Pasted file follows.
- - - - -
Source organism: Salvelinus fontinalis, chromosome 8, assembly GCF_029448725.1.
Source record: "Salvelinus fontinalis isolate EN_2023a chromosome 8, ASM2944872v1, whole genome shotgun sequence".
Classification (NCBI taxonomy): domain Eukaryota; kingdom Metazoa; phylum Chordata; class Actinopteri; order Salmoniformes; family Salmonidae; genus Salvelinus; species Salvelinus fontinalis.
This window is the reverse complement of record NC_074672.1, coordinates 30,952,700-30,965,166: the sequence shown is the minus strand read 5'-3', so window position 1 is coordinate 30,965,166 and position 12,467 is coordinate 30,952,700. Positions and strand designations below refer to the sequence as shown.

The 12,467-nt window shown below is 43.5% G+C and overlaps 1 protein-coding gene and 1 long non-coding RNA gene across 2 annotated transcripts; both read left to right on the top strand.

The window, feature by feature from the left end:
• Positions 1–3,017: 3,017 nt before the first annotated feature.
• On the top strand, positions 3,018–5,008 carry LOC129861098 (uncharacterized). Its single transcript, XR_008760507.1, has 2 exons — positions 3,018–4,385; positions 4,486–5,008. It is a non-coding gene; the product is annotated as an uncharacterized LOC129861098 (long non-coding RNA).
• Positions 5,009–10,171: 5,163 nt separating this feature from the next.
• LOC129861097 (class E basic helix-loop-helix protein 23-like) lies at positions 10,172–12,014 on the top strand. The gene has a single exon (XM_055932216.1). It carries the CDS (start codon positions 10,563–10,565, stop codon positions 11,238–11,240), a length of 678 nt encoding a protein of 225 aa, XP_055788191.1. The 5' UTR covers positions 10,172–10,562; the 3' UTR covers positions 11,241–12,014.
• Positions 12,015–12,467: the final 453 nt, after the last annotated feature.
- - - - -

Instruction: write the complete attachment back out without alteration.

Source organism: Salvelinus fontinalis, chromosome 8, assembly GCF_029448725.1.
Source record: "Salvelinus fontinalis isolate EN_2023a chromosome 8, ASM2944872v1, whole genome shotgun sequence".
Classification (NCBI taxonomy): domain Eukaryota; kingdom Metazoa; phylum Chordata; class Actinopteri; order Salmoniformes; family Salmonidae; genus Salvelinus; species Salvelinus fontinalis.
This window is the reverse complement of record NC_074672.1, coordinates 30,952,700-30,965,166: the sequence shown is the minus strand read 5'-3', so window position 1 is coordinate 30,965,166 and position 12,467 is coordinate 30,952,700. Positions and strand designations below refer to the sequence as shown.

The 12,467-nt window shown below is 43.5% G+C and overlaps 1 protein-coding gene and 1 long non-coding RNA gene across 2 annotated transcripts; both read left to right on the top strand.

The window, feature by feature from the left end:
• Positions 1–3,017: 3,017 nt before the first annotated feature.
• On the top strand, positions 3,018–5,008 carry LOC129861098 (uncharacterized). Its single transcript, XR_008760507.1, has 2 exons — positions 3,018–4,385; positions 4,486–5,008. It is a non-coding gene; the product is annotated as an uncharacterized LOC129861098 (long non-coding RNA).
• Positions 5,009–10,171: 5,163 nt separating this feature from the next.
• LOC129861097 (class E basic helix-loop-helix protein 23-like) lies at positions 10,172–12,014 on the top strand. The gene has a single exon (XM_055932216.1). It carries the CDS (start codon positions 10,563–10,565, stop codon positions 11,238–11,240), a length of 678 nt encoding a protein of 225 aa, XP_055788191.1. The 5' UTR covers positions 10,172–10,562; the 3' UTR covers positions 11,241–12,014.
• Positions 12,015–12,467: the final 453 nt, after the last annotated feature.